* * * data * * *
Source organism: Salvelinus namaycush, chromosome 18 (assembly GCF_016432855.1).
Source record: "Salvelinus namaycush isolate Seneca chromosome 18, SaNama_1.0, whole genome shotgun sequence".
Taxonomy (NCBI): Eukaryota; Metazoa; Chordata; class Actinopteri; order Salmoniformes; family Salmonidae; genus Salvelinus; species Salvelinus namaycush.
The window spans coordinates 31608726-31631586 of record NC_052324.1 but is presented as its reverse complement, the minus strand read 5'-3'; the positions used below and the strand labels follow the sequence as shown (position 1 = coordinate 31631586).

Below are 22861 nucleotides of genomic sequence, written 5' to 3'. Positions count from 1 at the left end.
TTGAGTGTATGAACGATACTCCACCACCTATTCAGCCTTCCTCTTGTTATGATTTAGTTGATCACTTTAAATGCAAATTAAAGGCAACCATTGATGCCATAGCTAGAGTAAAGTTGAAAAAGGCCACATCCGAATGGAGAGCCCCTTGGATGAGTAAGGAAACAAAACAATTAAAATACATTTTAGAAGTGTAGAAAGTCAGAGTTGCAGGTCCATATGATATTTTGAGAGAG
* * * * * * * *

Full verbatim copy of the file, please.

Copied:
Source organism: Salvelinus namaycush, chromosome 18 (assembly GCF_016432855.1).
Source record: "Salvelinus namaycush isolate Seneca chromosome 18, SaNama_1.0, whole genome shotgun sequence".
Taxonomy (NCBI): Eukaryota; Metazoa; Chordata; class Actinopteri; order Salmoniformes; family Salmonidae; genus Salvelinus; species Salvelinus namaycush.
The window spans coordinates 31608726-31631586 of record NC_052324.1 but is presented as its reverse complement, the minus strand read 5'-3'; the positions used below and the strand labels follow the sequence as shown (position 1 = coordinate 31631586).

Below are 22861 nucleotides of genomic sequence, written 5' to 3'. Positions count from 1 at the left end.
TTGAGTGTATGAACGATACTCCACCACCTATTCAGCCTTCCTCTTGTTATGATTTAGTTGATCACTTTAAATGCAAATTAAAGGCAACCATTGATGCCATAGCTAGAGTAAAGTTGAAAAAGGCCACATCCGAATGGAGAGCCCCTTGGATGAGTAAGGAAACAAAACAATTAAAATACATTTTAGAAGTGTAGAAAGTCAGAGTTGCAGGTCCATATGATATTTTGAGAGAG